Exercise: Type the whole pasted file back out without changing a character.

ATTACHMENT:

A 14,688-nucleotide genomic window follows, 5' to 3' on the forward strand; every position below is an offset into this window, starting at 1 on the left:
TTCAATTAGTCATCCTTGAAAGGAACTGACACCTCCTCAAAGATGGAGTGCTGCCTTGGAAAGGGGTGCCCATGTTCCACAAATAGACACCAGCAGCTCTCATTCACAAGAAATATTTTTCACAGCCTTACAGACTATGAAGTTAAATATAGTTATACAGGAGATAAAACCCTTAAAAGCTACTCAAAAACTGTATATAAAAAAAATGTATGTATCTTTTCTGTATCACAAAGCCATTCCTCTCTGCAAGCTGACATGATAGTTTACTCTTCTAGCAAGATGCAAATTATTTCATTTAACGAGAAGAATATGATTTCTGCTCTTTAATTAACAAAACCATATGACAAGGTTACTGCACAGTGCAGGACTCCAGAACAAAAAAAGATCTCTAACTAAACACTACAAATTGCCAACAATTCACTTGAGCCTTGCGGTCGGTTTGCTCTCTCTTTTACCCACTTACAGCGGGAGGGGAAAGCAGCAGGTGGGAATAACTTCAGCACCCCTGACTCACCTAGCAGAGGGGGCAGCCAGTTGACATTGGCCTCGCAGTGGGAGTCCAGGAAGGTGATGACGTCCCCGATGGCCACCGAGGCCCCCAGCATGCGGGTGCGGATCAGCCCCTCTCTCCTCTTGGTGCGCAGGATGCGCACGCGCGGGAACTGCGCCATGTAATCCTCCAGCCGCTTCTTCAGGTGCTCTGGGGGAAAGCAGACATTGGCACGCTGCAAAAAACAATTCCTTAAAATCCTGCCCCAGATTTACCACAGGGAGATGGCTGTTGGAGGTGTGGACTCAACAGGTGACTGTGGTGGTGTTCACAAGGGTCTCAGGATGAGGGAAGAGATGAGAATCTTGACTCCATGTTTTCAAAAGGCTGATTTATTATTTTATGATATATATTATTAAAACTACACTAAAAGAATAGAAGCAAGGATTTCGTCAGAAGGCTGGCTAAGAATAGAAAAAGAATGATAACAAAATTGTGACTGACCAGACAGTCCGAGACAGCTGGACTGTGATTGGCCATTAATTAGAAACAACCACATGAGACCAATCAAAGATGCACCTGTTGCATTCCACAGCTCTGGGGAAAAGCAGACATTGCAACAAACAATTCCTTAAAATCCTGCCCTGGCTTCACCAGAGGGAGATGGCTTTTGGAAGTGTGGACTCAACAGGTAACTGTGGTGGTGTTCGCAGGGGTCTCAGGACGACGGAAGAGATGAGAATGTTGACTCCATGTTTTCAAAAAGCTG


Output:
A 14,688-nucleotide genomic window follows, 5' to 3' on the forward strand; every position below is an offset into this window, starting at 1 on the left:
TTCAATTAGTCATCCTTGAAAGGAACTGACACCTCCTCAAAGATGGAGTGCTGCCTTGGAAAGGGGTGCCCATGTTCCACAAATAGACACCAGCAGCTCTCATTCACAAGAAATATTTTTCACAGCCTTACAGACTATGAAGTTAAATATAGTTATACAGGAGATAAAACCCTTAAAAGCTACTCAAAAACTGTATATAAAAAAAATGTATGTATCTTTTCTGTATCACAAAGCCATTCCTCTCTGCAAGCTGACATGATAGTTTACTCTTCTAGCAAGATGCAAATTATTTCATTTAACGAGAAGAATATGATTTCTGCTCTTTAATTAACAAAACCATATGACAAGGTTACTGCACAGTGCAGGACTCCAGAACAAAAAAAGATCTCTAACTAAACACTACAAATTGCCAACAATTCACTTGAGCCTTGCGGTCGGTTTGCTCTCTCTTTTACCCACTTACAGCGGGAGGGGAAAGCAGCAGGTGGGAATAACTTCAGCACCCCTGACTCACCTAGCAGAGGGGGCAGCCAGTTGACATTGGCCTCGCAGTGGGAGTCCAGGAAGGTGATGACGTCCCCGATGGCCACCGAGGCCCCCAGCATGCGGGTGCGGATCAGCCCCTCTCTCCTCTTGGTGCGCAGGATGCGCACGCGCGGGAACTGCGCCATGTAATCCTCCAGCCGCTTCTTCAGGTGCTCTGGGGGAAAGCAGACATTGGCACGCTGCAAAAAACAATTCCTTAAAATCCTGCCCCAGATTTACCACAGGGAGATGGCTGTTGGAGGTGTGGACTCAACAGGTGACTGTGGTGGTGTTCACAAGGGTCTCAGGATGAGGGAAGAGATGAGAATCTTGACTCCATGTTTTCAAAAGGCTGATTTATTATTTTATGATATATATTATTAAAACTACACTAAAAGAATAGAAGCAAGGATTTCGTCAGAAGGCTGGCTAAGAATAGAAAAAGAATGATAACAAAATTGTGACTGACCAGACAGTCCGAGACAGCTGGACTGTGATTGGCCATTAATTAGAAACAACCACATGAGACCAATCAAAGATGCACCTGTTGCATTCCACAGCTCTGGGGAAAAGCAGACATTGCAACAAACAATTCCTTAAAATCCTGCCCTGGCTTCACCAGAGGGAGATGGCTTTTGGAAGTGTGGACTCAACAGGTAACTGTGGTGGTGTTCGCAGGGGTCTCAGGACGACGGAAGAGATGAGAATGTTGACTCCATGTTTTCAAAAAGCTG